Thursday, July 15, 2010

adland redeems itself with campaign you wish your campaign could smell like

For readers who aren't twitterholics like me, you may have missed the latest extension of the brilliant Old Spice campaign. I'm not talking about Man on Horse now swandiving off a waterfall, but about his masterful rocking of the social mediasphere. Sure, lots of brands use social media to engage with consumers, but Old Spice made major waves this week by delivering personalized messages to individual fans via youtube.

In a move that seems destined to reshape the way brands interact with consumers, W + K creatives (CD Jason Bagley, digital strategist Josh Millrod, interactive producer Ann-Marie Harbour) holed up in a studio with spokehunk Isaiah Mustafa, writing, recording, editing and producing video responses to tweets and comments in quick succession, posting almost 200 "commercials" in the course of 2 days. What makes the work genius isn't only the concept but executions: spot-on writing and Mustafah's flawless deliveries ensure the spots are entertainment even if they're not directed at you.

Some of the first videos were addressed to Twitter magillas including Ashton Kutcher, Biz Stone, Ellen Degeneres and George Stephaopolous-- Mustafah answers his question about how Obama can attract women voters.

But plenty of responses went out to non-celebs; one of the most memorable was to a tweeter who asked Mustafah to propose to his girlfriend.

Apparently, it worked. @JSBeal's twitter profile is now "Happily Engaged." Then, the campaign extended even to voicemail.

As of this writing, creative content on the Old Spice channel has elicited over 61 million uploads and almost 16,000 comments. (Recent response videos viewed over 11 million times, stats graphed by interested party here.) Will sm success translate into Old Spice sales? Yet to see. Just because it's digital doesn't mean it's direct response. As with any branding campaign, time is required to assess true impact. But I trust an effort that breaks through doldrums of summer to jazz so many consumers and press. (Although I agree with writer for UK Telegraph--sales numbers might be better if scent was a bit less, um, potent than its marketing.)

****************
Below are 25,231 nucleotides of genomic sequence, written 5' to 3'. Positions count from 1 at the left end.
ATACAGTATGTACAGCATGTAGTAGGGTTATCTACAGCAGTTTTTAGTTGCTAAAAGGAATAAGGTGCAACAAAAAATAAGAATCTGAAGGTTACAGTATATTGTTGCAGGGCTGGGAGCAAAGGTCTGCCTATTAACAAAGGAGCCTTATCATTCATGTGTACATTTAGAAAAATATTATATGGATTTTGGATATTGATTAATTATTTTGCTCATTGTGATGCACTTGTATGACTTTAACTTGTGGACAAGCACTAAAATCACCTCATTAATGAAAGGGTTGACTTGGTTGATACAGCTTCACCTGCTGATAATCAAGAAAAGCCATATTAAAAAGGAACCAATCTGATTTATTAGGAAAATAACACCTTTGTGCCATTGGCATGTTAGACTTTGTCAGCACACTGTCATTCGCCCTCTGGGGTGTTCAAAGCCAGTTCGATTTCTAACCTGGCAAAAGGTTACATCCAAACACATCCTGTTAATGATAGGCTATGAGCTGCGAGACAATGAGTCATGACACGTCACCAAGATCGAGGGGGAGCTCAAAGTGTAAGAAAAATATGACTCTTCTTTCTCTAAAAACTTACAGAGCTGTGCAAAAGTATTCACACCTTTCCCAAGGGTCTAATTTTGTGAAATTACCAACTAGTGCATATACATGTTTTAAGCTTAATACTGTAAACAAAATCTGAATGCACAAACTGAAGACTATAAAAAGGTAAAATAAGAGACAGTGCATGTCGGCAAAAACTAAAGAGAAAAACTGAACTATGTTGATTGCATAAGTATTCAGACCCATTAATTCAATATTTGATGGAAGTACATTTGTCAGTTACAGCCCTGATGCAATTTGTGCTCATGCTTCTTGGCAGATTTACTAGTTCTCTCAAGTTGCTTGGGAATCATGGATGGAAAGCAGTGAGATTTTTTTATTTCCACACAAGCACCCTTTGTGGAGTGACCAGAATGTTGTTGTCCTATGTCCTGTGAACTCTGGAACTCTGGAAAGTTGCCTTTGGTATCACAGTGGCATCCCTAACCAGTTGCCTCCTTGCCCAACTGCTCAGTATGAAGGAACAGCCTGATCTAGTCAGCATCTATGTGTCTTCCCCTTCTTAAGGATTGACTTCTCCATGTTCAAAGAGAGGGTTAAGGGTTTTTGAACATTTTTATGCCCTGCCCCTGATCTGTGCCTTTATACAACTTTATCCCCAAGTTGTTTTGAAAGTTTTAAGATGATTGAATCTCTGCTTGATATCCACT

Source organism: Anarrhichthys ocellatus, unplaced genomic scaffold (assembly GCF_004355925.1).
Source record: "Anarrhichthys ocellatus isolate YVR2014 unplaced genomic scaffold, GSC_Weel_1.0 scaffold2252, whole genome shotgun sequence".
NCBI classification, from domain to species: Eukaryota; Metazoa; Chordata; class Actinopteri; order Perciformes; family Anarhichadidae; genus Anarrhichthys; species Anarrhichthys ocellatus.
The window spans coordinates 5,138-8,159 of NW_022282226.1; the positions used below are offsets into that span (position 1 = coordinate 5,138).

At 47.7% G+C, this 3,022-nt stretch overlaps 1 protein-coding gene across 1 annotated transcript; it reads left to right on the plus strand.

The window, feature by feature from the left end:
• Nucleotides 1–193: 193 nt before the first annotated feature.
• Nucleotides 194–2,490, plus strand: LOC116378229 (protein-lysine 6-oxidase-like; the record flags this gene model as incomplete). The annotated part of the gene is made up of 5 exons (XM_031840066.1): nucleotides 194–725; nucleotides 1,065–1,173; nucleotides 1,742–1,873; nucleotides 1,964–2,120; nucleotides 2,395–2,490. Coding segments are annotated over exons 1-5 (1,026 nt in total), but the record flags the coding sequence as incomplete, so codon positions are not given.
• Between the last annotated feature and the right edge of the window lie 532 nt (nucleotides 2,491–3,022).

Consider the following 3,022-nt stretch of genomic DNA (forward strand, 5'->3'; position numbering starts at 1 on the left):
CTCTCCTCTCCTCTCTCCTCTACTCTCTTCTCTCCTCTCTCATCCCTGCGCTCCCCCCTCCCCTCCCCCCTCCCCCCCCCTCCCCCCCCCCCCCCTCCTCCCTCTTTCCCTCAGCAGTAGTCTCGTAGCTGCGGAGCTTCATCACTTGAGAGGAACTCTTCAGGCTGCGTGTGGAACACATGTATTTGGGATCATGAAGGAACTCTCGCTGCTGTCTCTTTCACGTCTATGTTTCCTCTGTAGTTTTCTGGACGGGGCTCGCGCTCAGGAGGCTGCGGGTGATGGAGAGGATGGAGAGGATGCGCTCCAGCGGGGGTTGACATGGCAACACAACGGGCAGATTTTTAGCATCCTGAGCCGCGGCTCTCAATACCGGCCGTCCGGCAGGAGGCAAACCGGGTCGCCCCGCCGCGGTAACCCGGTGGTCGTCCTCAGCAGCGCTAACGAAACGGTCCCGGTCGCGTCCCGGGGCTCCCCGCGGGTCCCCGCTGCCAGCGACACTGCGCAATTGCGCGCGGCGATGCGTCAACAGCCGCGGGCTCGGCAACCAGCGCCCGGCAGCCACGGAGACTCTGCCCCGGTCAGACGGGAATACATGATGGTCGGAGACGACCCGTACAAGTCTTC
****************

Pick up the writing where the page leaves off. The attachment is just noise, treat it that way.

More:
What most impresses me are two things:

1. Viral campaign wasn't "crowdsourced", but curated and crafted by those who knew not only how to elicit feedback from irascible internet audience, but how to ensure feedback was mostly positive (and civil)---not always the case when brands venture into social media. (Hi, Nestle!)

2. The campaign that is being hailed as groundbreaking use of digital was created by a traditional ad agency. Ironically, launch coincides with the revival of MadMen. Who says all Adland is Lost in last century?

Thanks, W+K for giving pundits on social media circuits something to deconstruct besides Subservient Chicken.

1 comment:

Eric L. Steckel said...

We hosted an SFAMA panel discussion on the Old Spice Phenomenon, with some fantastic takeaways. One of the most poignant- Old Spice, a staid CPG brand, managed to execute Real Time campaign that knocked the socks off of the competition- AXE. Sure, they out-spent AXE, but they also out-thought, and are realizing big rewards with brand engagement and, according to reports, sales. The big question will be if they can sustain that growth.

Check out our video overview:

Eric L. Steckel